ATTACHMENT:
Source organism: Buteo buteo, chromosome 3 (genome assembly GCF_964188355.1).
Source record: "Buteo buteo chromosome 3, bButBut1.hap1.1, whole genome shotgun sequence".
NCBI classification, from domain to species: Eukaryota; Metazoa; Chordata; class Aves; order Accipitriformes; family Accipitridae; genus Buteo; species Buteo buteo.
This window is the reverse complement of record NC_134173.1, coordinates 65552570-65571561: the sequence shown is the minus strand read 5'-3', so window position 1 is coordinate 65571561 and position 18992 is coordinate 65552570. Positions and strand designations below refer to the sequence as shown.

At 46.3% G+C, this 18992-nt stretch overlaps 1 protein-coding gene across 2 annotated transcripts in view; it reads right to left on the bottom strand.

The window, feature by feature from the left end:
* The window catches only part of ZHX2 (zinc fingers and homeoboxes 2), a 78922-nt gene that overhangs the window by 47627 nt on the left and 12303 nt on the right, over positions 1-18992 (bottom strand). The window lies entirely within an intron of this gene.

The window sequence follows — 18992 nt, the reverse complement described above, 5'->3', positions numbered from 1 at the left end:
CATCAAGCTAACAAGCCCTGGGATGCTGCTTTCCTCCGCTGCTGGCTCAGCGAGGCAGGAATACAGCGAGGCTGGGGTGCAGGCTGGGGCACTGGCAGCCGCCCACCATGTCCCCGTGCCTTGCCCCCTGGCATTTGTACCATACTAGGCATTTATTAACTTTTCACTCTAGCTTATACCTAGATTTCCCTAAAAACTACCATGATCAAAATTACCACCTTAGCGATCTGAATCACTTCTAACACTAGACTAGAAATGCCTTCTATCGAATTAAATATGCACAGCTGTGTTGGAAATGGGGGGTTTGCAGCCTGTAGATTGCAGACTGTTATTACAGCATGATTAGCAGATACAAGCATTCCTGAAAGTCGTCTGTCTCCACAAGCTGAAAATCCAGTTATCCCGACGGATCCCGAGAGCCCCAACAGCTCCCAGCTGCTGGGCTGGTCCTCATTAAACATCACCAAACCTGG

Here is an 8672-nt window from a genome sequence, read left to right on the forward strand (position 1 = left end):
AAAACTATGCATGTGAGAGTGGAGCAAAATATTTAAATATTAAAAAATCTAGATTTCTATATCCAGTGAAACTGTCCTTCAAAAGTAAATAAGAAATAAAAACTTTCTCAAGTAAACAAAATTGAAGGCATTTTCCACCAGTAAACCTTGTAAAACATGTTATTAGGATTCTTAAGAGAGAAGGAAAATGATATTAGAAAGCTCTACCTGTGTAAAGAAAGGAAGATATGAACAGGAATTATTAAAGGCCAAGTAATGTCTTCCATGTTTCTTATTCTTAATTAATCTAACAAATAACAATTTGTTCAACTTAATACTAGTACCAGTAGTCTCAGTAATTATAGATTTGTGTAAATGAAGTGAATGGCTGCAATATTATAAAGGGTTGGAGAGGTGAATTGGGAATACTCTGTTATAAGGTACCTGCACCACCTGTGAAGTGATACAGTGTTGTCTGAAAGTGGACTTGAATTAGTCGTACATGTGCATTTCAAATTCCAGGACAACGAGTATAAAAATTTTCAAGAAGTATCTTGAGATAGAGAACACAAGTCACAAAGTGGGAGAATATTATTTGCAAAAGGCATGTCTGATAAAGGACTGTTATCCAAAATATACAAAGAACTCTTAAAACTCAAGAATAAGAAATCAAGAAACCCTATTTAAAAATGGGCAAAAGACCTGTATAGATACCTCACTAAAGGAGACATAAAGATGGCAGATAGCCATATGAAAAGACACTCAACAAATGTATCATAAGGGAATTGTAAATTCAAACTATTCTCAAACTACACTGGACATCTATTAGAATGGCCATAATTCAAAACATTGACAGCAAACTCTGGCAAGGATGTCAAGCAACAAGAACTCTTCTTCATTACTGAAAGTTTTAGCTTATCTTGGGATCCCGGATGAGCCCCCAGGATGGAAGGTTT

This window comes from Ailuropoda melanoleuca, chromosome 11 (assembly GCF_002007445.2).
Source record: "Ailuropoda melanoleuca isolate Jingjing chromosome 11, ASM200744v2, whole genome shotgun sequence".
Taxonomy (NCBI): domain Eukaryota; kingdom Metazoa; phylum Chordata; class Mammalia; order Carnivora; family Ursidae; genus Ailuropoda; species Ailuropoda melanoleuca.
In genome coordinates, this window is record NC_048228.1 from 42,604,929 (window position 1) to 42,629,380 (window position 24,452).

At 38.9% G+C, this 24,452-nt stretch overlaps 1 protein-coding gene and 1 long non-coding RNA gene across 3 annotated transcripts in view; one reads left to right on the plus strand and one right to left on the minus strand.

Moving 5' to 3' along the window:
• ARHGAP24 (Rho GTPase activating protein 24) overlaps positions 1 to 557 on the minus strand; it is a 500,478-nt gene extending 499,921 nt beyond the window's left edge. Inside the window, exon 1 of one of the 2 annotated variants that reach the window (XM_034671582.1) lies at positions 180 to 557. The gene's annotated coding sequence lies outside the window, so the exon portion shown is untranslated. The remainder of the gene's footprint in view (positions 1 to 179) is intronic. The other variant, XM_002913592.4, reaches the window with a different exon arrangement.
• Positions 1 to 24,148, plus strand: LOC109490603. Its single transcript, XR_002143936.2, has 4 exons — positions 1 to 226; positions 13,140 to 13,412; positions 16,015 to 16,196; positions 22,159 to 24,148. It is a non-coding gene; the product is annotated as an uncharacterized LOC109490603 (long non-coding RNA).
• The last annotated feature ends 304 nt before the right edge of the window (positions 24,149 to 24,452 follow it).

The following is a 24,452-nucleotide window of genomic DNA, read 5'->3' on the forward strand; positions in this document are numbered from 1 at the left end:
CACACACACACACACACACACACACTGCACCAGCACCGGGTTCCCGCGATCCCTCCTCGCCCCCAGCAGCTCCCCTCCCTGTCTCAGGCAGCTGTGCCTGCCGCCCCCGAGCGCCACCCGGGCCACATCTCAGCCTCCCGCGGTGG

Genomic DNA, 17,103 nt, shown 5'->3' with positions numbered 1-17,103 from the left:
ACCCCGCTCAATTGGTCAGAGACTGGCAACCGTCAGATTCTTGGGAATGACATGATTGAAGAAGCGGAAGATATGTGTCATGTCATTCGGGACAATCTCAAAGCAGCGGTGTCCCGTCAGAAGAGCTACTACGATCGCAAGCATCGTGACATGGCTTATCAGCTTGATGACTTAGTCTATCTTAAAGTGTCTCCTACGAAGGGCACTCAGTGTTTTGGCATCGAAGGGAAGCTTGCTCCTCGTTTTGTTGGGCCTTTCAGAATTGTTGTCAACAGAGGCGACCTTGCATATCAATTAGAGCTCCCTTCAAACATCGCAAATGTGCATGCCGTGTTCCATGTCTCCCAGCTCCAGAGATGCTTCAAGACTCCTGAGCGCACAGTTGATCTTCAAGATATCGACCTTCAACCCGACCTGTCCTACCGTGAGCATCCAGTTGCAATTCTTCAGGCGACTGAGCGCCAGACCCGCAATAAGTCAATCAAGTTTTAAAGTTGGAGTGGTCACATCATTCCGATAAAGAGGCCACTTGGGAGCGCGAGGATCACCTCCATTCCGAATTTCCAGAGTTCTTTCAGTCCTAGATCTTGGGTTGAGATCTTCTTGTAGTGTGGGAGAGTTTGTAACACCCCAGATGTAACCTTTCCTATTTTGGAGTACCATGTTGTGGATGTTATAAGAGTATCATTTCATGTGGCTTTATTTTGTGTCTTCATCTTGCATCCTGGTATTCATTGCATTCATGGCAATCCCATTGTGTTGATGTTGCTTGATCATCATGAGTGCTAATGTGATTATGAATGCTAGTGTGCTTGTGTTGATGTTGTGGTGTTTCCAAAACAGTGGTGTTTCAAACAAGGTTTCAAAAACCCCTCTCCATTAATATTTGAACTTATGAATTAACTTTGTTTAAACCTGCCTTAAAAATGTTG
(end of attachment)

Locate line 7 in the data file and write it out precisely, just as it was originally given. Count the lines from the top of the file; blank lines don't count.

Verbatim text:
* The window catches only part of ZHX2 (zinc fingers and homeoboxes 2), a 78922-nt gene that overhangs the window by 47627 nt on the left and 12303 nt on the right, over positions 1-18992 (bottom strand). The window lies entirely within an intron of this gene.